Husbands and wives can drive each other crazy as they age, but a new study suggests marriage may actually protect them from a decline in happiness over time.
In the study, now published online by the Journal of Research in Personality, researchers from Michigan State University used data from an annual British survey to examine how major life events, including marriage, childbirth, and widowhood, influence people’s satisfaction with their lives in the short- and long-term. They also assessed the role personality plays in determining how people react and adapt to these events.
The survey involved yearly interviews with more than 10,000 adults in Great Britain from 1991 to 2008, asking them to rate how dissatisfied or satisfied they were with their lives. Out of this group, the researchers zeroed in on participants who got married for the first time, became parents for the first time, were widowed, or lost their job during the years of the study. They compared members of each of these four groups with people with similar demographic characteristics who didn’t experience that big event in their lives.
The researchers found that people who got married for the first time and stayed married reported increased happiness around the time of their marriage, though in the long run their levels of life satisfaction returned to close to what they were beforehand.
The researchers found no evidence that people who got married were more or less happy before marriage than people who stayed single. However, when the researchers compared the married participants with people of roughly the same age who remained single, they found that the single people showed steeper drops in happiness over time.
Past research has found that people in their 20s and 30s report being the least happy of any decade, and fewer are in long-term relationships. So this study’s results suggest that being in an enduring relationship like a marriage safeguards people against the declines in happiness that come with age, says Stevie Yap, a professor of psychology at Michigan State and the study’s lead author.
“Marriage is a protective factor against this gradual decline in well-being that you see in younger adults,” he says. “So it doesn’t make you any happier than you were prior to marriage, but it seems to protect against the decline of your happiness that would have been if you didn’t get married.”
People who became parents for the first time also reported elevated levels of happiness around that event, but over time their happiness levels returned to close to what they were before they became parents. However, the researchers did not find that becoming a parent for the first time was likely to protect peoples’ happiness in the same way that getting married might, despite the fact that childbirth—like marriage—is viewed as a positive major life event, says Yap.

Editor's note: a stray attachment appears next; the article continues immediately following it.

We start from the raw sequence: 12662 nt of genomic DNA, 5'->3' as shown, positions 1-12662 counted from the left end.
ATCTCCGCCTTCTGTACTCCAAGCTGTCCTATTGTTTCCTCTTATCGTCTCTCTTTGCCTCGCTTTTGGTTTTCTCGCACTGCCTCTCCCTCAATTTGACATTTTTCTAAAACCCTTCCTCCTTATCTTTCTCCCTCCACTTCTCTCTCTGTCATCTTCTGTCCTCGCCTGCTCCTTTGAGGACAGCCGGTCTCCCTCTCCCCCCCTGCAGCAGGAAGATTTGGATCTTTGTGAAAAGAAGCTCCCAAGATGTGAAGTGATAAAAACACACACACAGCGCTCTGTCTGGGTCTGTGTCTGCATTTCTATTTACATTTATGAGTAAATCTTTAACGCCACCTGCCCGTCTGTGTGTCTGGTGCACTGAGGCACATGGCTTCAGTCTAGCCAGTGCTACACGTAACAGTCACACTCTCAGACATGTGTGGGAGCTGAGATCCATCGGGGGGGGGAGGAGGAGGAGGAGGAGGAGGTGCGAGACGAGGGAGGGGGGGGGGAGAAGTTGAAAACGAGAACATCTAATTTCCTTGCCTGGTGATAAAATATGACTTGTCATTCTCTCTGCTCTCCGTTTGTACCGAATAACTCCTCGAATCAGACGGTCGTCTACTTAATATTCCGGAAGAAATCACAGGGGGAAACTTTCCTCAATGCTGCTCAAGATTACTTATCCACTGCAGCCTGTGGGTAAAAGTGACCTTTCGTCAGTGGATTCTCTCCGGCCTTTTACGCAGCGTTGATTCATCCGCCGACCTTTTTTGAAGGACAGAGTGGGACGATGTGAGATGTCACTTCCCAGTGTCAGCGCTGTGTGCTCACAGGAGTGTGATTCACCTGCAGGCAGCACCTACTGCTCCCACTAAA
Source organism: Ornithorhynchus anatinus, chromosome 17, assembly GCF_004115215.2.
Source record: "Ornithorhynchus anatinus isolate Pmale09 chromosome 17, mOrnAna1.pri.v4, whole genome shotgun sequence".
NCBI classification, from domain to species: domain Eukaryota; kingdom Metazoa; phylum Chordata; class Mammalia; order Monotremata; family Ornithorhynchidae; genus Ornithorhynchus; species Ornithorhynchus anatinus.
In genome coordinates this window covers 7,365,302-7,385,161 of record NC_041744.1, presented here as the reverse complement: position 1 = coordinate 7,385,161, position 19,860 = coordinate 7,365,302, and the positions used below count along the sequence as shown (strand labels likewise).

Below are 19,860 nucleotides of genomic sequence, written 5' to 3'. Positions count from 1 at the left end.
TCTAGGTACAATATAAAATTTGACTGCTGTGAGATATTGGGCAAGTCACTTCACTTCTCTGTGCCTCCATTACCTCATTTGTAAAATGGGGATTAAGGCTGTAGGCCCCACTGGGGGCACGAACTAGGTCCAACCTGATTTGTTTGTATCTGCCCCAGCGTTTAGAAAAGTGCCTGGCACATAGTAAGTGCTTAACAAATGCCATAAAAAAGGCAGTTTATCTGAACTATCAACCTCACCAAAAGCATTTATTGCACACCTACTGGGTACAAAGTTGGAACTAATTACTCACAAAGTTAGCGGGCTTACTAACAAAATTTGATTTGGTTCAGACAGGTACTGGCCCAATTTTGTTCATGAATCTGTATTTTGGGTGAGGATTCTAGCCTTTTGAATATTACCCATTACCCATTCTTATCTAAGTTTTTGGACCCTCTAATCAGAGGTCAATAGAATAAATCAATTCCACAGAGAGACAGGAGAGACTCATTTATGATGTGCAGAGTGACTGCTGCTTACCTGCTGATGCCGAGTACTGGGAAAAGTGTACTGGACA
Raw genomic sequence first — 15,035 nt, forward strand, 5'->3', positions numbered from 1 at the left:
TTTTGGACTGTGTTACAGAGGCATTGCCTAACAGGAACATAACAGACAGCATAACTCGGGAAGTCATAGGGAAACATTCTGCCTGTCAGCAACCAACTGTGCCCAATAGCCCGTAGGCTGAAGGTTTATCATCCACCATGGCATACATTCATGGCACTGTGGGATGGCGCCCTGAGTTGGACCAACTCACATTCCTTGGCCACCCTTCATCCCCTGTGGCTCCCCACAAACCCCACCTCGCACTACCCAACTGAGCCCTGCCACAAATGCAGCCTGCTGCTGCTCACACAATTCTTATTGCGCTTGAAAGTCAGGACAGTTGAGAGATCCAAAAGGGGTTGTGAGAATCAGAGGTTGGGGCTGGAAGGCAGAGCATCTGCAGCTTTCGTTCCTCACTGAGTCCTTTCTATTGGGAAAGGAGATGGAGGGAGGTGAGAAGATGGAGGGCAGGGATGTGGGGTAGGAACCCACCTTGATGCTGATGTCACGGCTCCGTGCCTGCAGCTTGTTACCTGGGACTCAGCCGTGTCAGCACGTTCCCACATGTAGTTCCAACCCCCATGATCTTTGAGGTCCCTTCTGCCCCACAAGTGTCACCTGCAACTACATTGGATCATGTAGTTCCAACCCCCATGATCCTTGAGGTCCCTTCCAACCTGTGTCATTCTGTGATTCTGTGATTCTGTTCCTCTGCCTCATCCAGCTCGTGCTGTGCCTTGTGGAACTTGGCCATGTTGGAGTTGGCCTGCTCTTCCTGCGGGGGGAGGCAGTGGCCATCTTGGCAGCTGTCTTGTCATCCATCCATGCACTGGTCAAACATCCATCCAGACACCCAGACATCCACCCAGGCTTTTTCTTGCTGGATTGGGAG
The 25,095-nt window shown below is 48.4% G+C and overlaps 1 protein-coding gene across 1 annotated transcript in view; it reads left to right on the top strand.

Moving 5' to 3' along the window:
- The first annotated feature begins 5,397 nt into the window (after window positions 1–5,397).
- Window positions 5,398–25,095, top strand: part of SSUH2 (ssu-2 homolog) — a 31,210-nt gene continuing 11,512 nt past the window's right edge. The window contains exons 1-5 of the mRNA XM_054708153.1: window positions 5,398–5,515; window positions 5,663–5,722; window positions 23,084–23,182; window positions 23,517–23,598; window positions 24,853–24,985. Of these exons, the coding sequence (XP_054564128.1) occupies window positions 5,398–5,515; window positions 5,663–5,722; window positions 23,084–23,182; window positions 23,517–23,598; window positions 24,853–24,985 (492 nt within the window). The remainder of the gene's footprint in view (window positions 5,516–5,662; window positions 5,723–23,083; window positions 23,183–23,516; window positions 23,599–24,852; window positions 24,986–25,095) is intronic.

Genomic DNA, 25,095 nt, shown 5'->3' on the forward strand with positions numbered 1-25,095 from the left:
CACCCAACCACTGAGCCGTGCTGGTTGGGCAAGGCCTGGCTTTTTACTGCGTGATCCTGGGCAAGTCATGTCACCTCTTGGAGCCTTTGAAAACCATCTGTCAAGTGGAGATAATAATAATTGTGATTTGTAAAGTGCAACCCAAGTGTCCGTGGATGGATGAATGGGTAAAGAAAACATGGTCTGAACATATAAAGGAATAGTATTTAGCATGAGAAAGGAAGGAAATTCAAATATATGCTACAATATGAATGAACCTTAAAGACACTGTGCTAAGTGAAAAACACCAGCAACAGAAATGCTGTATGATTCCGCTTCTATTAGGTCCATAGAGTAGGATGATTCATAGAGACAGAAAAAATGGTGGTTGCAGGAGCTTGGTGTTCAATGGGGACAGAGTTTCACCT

People who lost their spouses or lost their jobs, on the other hand, experienced a long-term decline in life satisfaction—they didn’t seem to adapt to their change in circumstance and bounce back.
However, the researchers note that people who became widowed—whose average age was close to 80—reported higher levels of life satisfaction before they lost their spouse than other participants did before their life event, whether it was marriage, childbirth, or unemployment. This seems to underscore the long-term link between happiness and marriage.
Interestingly, the researchers did not find that personality traits, including the ones psychologists refer to as the Big Five—openness, conscientiousness, extraversion, agreeableness, and neuroticism—predict how an individual will adapt to major life events like marriage or unemployment. For example, prior research has indicated that people who are extroverted react more positively to positive life events, but the findings in this study were inconsistent across the board.
“Basically, life events do matter,” Yap says. “Things like marriage, childhood, widowhood, unemployment do matter in the short-term. But in some cases, these life events don’t have long-lasting implications on psychological adjustment.”
“One thing you can take away from the study,” he adds, “is that, on average, marriage seems to be a good thing.”
Praveen Kumar | 5:54 am, June 6, 2012 | Link
While interesting, this study might be a bit misleading. I say that because while it considers the “Big 5” personality traits don’t apply, it doesn’t seem to consider the subjects level of emotional and psychological autonomy. Emotional dependency is one of the major burdens of human life and often goes unresolved. Marriage, for some, may also serve as a co-dependent relationship reported to garner “happiness” partly because it compensates a lack of individual autonomy. In my experience, that is one of the primary sources of conflict within marriage. The loss of a partner through divorce or death is undoubtedly traumatic; but is that only because the survivor was simply “happier” with a partner, or because he/she is then thrown back to facing unmet dependency needs? I suspect that it is people with a high level of emotional autonomy who are truly happier, married or single. We need to look at this even more closely.
Loren Pedersen | 12:36 pm, June 15, 2012 | Link
The finding that married people are happier than
singles has been found in many studies, but
another study can always provide more
information. However, I’m surprised by one aspect
of the findings. It implies that as people get older,
their happiness declines and states explicitly that
this occurs in 20s and 30s. A number of studies
have found that, on average, happiness increases
in 40s, 50s, 60s, and I believe into the 70s. I’ve
found personally (I’m 65 now), that this has been
the case for me. As I’ve aged, I’ve mellowed out
with less stress and more appreciation for life.
This is anecdotal, but many studies have found
that my experience is the norm.
Alexandra Hopkins | 7:11 pm, July 7, 2012 | Link